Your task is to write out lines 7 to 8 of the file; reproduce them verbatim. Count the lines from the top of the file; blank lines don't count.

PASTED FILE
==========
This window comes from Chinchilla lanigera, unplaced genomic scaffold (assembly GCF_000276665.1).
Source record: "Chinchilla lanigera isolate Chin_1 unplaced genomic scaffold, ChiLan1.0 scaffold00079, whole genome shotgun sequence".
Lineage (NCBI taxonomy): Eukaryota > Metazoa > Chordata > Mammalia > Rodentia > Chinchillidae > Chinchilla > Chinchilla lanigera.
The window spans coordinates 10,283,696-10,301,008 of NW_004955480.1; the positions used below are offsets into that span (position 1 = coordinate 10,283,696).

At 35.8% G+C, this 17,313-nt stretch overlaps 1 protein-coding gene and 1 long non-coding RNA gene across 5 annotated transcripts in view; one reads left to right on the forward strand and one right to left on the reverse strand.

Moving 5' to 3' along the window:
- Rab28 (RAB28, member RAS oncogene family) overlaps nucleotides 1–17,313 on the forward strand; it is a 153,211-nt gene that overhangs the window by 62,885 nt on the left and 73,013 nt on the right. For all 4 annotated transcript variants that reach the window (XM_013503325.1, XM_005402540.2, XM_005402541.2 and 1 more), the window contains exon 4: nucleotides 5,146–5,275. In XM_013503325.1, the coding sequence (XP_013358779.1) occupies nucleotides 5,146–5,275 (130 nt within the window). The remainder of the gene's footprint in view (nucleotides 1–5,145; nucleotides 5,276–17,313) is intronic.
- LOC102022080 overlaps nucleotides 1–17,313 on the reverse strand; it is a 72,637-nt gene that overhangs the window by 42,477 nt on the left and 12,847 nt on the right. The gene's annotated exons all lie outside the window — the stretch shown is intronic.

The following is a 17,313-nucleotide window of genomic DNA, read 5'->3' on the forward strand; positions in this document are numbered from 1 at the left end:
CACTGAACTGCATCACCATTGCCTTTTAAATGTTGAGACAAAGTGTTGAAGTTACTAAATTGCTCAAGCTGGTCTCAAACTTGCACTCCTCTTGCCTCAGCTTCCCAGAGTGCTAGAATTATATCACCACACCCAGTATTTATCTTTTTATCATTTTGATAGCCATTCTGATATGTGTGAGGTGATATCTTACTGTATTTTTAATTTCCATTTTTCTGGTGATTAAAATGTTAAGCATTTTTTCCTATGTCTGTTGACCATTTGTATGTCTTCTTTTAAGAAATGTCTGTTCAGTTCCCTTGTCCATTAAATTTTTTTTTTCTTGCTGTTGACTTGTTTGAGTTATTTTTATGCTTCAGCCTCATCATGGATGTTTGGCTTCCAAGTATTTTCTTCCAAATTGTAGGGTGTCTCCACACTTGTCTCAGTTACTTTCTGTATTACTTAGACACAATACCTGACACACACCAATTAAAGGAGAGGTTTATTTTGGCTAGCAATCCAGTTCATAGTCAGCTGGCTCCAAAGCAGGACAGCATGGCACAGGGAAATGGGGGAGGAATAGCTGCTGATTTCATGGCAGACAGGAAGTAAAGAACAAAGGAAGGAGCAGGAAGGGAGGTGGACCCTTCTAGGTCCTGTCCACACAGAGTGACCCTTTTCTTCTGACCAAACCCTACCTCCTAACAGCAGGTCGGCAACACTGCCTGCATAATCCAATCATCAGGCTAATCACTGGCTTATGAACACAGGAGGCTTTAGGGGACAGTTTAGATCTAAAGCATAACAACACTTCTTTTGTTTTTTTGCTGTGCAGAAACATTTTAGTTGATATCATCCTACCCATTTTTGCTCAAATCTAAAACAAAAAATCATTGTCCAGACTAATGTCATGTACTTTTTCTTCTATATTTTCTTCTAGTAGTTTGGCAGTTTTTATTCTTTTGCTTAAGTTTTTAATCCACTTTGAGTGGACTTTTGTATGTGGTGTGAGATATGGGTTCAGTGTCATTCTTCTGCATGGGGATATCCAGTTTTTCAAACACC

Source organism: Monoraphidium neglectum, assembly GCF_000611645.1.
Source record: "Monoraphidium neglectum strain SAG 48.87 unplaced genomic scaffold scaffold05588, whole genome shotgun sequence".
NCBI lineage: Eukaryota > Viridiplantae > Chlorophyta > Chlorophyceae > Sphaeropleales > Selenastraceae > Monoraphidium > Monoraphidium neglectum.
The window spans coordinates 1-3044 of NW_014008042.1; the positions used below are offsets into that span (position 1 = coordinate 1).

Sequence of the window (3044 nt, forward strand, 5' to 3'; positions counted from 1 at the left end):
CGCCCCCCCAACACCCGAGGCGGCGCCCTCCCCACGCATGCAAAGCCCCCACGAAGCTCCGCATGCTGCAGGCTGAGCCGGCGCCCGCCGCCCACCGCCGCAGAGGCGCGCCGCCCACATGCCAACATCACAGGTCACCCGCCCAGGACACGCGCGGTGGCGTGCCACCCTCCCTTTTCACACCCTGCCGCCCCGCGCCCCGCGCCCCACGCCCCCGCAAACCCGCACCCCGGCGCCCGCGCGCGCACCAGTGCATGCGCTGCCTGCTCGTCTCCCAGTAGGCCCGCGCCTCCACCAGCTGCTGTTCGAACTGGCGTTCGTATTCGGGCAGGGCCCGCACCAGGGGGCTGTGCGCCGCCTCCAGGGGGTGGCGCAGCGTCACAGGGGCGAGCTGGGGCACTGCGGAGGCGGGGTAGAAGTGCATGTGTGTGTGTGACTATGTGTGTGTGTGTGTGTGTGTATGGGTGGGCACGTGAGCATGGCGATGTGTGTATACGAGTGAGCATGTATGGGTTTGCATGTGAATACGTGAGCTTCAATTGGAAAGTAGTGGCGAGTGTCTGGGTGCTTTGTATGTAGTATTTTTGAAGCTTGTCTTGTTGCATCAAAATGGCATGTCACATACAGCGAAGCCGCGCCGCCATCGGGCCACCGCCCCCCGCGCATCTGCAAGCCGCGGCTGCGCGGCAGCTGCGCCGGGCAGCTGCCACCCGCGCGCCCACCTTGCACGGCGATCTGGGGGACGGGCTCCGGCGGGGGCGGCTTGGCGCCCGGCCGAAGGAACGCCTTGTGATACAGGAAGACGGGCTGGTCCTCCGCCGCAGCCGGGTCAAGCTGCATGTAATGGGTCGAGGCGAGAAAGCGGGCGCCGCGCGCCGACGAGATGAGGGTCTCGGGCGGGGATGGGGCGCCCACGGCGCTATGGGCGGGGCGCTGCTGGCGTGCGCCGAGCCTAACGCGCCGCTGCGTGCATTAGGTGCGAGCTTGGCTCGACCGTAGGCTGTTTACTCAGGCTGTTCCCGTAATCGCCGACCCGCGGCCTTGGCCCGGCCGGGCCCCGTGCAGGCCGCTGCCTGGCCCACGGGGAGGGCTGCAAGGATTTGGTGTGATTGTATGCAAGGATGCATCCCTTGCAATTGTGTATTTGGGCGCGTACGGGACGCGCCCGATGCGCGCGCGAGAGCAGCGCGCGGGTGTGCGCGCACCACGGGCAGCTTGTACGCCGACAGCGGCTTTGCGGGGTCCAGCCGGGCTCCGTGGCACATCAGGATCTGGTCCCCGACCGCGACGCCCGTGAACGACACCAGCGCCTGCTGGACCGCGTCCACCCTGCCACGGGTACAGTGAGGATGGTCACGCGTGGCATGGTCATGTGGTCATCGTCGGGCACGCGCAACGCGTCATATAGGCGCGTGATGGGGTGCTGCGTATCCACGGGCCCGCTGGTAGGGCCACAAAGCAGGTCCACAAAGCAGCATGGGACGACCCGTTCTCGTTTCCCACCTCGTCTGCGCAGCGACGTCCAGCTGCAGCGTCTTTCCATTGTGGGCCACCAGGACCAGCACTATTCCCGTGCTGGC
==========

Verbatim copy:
- Rab28 (RAB28, member RAS oncogene family) overlaps nucleotides 1–17,313 on the forward strand; it is a 153,211-nt gene that overhangs the window by 62,885 nt on the left and 73,013 nt on the right. For all 4 annotated transcript variants that reach the window (XM_013503325.1, XM_005402540.2, XM_005402541.2 and 1 more), the window contains exon 4: nucleotides 5,146–5,275. In XM_013503325.1, the coding sequence (XP_013358779.1) occupies nucleotides 5,146–5,275 (130 nt within the window). The remainder of the gene's footprint in view (nucleotides 1–5,145; nucleotides 5,276–17,313) is intronic.
- LOC102022080 overlaps nucleotides 1–17,313 on the reverse strand; it is a 72,637-nt gene that overhangs the window by 42,477 nt on the left and 12,847 nt on the right. The gene's annotated exons all lie outside the window — the stretch shown is intronic.